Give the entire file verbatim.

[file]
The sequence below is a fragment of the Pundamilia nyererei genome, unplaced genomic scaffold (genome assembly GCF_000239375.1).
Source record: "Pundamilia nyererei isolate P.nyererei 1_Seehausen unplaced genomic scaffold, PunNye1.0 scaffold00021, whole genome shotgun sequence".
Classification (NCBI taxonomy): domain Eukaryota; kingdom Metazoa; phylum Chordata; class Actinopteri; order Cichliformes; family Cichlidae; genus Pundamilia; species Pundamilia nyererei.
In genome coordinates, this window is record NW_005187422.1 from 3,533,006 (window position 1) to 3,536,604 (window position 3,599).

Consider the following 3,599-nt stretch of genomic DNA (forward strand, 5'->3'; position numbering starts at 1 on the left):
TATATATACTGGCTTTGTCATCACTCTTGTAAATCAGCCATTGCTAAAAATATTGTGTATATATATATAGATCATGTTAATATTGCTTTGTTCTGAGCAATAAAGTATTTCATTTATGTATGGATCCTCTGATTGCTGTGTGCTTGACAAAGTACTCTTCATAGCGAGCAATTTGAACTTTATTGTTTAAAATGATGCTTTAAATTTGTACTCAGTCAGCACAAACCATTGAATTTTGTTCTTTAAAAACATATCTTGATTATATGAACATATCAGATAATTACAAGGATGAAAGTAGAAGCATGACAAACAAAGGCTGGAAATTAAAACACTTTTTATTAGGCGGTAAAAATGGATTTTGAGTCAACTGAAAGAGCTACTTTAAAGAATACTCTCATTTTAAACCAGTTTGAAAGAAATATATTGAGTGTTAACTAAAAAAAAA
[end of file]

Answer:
The sequence below is a fragment of the Pundamilia nyererei genome, unplaced genomic scaffold (genome assembly GCF_000239375.1).
Source record: "Pundamilia nyererei isolate P.nyererei 1_Seehausen unplaced genomic scaffold, PunNye1.0 scaffold00021, whole genome shotgun sequence".
Classification (NCBI taxonomy): domain Eukaryota; kingdom Metazoa; phylum Chordata; class Actinopteri; order Cichliformes; family Cichlidae; genus Pundamilia; species Pundamilia nyererei.
In genome coordinates, this window is record NW_005187422.1 from 3,533,006 (window position 1) to 3,536,604 (window position 3,599).

Consider the following 3,599-nt stretch of genomic DNA (forward strand, 5'->3'; position numbering starts at 1 on the left):
TATATATACTGGCTTTGTCATCACTCTTGTAAATCAGCCATTGCTAAAAATATTGTGTATATATATATAGATCATGTTAATATTGCTTTGTTCTGAGCAATAAAGTATTTCATTTATGTATGGATCCTCTGATTGCTGTGTGCTTGACAAAGTACTCTTCATAGCGAGCAATTTGAACTTTATTGTTTAAAATGATGCTTTAAATTTGTACTCAGTCAGCACAAACCATTGAATTTTGTTCTTTAAAAACATATCTTGATTATATGAACATATCAGATAATTACAAGGATGAAAGTAGAAGCATGACAAACAAAGGCTGGAAATTAAAACACTTTTTATTAGGCGGTAAAAATGGATTTTGAGTCAACTGAAAGAGCTACTTTAAAGAATACTCTCATTTTAAACCAGTTTGAAAGAAATATATTGAGTGTTAACTAAAAAAAAA